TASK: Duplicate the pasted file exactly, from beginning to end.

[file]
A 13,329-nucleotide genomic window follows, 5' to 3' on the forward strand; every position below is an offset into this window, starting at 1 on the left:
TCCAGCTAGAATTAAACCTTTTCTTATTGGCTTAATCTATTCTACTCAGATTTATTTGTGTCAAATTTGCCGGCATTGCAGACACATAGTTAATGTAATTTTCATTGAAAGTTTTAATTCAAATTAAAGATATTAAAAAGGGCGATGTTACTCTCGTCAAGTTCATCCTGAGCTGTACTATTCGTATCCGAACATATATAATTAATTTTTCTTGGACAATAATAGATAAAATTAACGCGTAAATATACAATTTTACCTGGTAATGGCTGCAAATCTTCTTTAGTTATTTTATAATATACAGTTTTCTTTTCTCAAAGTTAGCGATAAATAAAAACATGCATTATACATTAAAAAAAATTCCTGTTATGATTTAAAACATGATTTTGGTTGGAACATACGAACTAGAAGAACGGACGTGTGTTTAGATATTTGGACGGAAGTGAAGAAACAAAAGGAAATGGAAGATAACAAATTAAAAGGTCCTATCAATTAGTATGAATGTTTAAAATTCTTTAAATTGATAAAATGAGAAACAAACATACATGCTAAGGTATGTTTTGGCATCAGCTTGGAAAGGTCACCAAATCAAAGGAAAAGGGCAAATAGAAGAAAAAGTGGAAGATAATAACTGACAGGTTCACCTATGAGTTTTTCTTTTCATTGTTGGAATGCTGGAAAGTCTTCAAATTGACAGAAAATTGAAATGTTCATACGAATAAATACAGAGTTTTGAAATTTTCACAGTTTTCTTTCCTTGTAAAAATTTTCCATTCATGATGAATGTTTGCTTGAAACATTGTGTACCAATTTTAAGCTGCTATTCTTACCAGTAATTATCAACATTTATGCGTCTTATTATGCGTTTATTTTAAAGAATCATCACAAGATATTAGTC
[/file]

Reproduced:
A 13,329-nucleotide genomic window follows, 5' to 3' on the forward strand; every position below is an offset into this window, starting at 1 on the left:
TCCAGCTAGAATTAAACCTTTTCTTATTGGCTTAATCTATTCTACTCAGATTTATTTGTGTCAAATTTGCCGGCATTGCAGACACATAGTTAATGTAATTTTCATTGAAAGTTTTAATTCAAATTAAAGATATTAAAAAGGGCGATGTTACTCTCGTCAAGTTCATCCTGAGCTGTACTATTCGTATCCGAACATATATAATTAATTTTTCTTGGACAATAATAGATAAAATTAACGCGTAAATATACAATTTTACCTGGTAATGGCTGCAAATCTTCTTTAGTTATTTTATAATATACAGTTTTCTTTTCTCAAAGTTAGCGATAAATAAAAACATGCATTATACATTAAAAAAAATTCCTGTTATGATTTAAAACATGATTTTGGTTGGAACATACGAACTAGAAGAACGGACGTGTGTTTAGATATTTGGACGGAAGTGAAGAAACAAAAGGAAATGGAAGATAACAAATTAAAAGGTCCTATCAATTAGTATGAATGTTTAAAATTCTTTAAATTGATAAAATGAGAAACAAACATACATGCTAAGGTATGTTTTGGCATCAGCTTGGAAAGGTCACCAAATCAAAGGAAAAGGGCAAATAGAAGAAAAAGTGGAAGATAATAACTGACAGGTTCACCTATGAGTTTTTCTTTTCATTGTTGGAATGCTGGAAAGTCTTCAAATTGACAGAAAATTGAAATGTTCATACGAATAAATACAGAGTTTTGAAATTTTCACAGTTTTCTTTCCTTGTAAAAATTTTCCATTCATGATGAATGTTTGCTTGAAACATTGTGTACCAATTTTAAGCTGCTATTCTTACCAGTAATTATCAACATTTATGCGTCTTATTATGCGTTTATTTTAAAGAATCATCACAAGATATTAGTC